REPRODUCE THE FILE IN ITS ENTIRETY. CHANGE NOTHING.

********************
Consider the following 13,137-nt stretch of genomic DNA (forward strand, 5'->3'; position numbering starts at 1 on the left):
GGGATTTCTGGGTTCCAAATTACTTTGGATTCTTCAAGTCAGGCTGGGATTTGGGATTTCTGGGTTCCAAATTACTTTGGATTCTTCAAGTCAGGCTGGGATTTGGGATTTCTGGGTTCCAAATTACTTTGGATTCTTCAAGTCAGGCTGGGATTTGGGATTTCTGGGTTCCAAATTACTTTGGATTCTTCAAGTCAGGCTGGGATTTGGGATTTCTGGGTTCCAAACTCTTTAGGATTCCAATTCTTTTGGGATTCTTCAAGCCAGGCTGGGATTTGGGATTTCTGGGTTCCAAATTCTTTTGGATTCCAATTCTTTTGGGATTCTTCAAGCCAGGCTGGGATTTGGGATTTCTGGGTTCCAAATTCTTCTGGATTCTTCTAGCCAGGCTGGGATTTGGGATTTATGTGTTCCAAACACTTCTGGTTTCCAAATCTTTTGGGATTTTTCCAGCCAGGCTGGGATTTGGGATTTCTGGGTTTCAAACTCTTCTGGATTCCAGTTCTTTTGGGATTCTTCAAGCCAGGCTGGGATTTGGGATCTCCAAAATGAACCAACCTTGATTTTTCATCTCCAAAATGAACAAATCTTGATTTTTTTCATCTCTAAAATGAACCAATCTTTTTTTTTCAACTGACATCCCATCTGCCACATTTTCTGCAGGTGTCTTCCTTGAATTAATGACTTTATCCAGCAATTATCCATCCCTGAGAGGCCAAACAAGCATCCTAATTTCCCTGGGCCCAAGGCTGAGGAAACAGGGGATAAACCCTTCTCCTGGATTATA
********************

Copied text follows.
Consider the following 13,137-nt stretch of genomic DNA (forward strand, 5'->3'; position numbering starts at 1 on the left):
GGGATTTCTGGGTTCCAAATTACTTTGGATTCTTCAAGTCAGGCTGGGATTTGGGATTTCTGGGTTCCAAATTACTTTGGATTCTTCAAGTCAGGCTGGGATTTGGGATTTCTGGGTTCCAAATTACTTTGGATTCTTCAAGTCAGGCTGGGATTTGGGATTTCTGGGTTCCAAATTACTTTGGATTCTTCAAGTCAGGCTGGGATTTGGGATTTCTGGGTTCCAAACTCTTTAGGATTCCAATTCTTTTGGGATTCTTCAAGCCAGGCTGGGATTTGGGATTTCTGGGTTCCAAATTCTTTTGGATTCCAATTCTTTTGGGATTCTTCAAGCCAGGCTGGGATTTGGGATTTCTGGGTTCCAAATTCTTCTGGATTCTTCTAGCCAGGCTGGGATTTGGGATTTATGTGTTCCAAACACTTCTGGTTTCCAAATCTTTTGGGATTTTTCCAGCCAGGCTGGGATTTGGGATTTCTGGGTTTCAAACTCTTCTGGATTCCAGTTCTTTTGGGATTCTTCAAGCCAGGCTGGGATTTGGGATCTCCAAAATGAACCAACCTTGATTTTTCATCTCCAAAATGAACAAATCTTGATTTTTTTCATCTCTAAAATGAACCAATCTTTTTTTTTCAACTGACATCCCATCTGCCACATTTTCTGCAGGTGTCTTCCTTGAATTAATGACTTTATCCAGCAATTATCCATCCCTGAGAGGCCAAACAAGCATCCTAATTTCCCTGGGCCCAAGGCTGAGGAAACAGGGGATAAACCCTTCTCCTGGATTATA